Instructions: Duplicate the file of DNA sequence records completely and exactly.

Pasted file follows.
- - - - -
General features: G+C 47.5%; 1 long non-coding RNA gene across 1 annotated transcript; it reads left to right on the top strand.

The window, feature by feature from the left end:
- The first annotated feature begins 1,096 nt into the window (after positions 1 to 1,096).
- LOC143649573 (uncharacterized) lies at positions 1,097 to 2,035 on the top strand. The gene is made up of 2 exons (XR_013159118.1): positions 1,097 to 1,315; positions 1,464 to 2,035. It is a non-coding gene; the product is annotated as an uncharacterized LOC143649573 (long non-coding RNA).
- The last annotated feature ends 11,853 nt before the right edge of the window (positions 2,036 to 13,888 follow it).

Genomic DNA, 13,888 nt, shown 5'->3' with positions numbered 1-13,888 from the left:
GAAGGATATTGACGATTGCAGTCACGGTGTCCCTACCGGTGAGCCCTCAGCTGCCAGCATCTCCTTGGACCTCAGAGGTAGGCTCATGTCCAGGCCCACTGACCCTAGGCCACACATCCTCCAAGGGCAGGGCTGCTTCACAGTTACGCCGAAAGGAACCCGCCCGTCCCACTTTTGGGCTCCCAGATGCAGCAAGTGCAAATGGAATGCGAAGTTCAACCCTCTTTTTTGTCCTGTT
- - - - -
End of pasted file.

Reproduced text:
General features: G+C 47.5%; 1 long non-coding RNA gene across 1 annotated transcript; it reads left to right on the top strand.

The window, feature by feature from the left end:
- The first annotated feature begins 1,096 nt into the window (after positions 1 to 1,096).
- LOC143649573 (uncharacterized) lies at positions 1,097 to 2,035 on the top strand. The gene is made up of 2 exons (XR_013159118.1): positions 1,097 to 1,315; positions 1,464 to 2,035. It is a non-coding gene; the product is annotated as an uncharacterized LOC143649573 (long non-coding RNA).
- The last annotated feature ends 11,853 nt before the right edge of the window (positions 2,036 to 13,888 follow it).

Genomic DNA, 13,888 nt, shown 5'->3' with positions numbered 1-13,888 from the left:
GAAGGATATTGACGATTGCAGTCACGGTGTCCCTACCGGTGAGCCCTCAGCTGCCAGCATCTCCTTGGACCTCAGAGGTAGGCTCATGTCCAGGCCCACTGACCCTAGGCCACACATCCTCCAAGGGCAGGGCTGCTTCACAGTTACGCCGAAAGGAACCCGCCCGTCCCACTTTTGGGCTCCCAGATGCAGCAAGTGCAAATGGAATGCGAAGTTCAACCCTCTTTTTTGTCCTGTT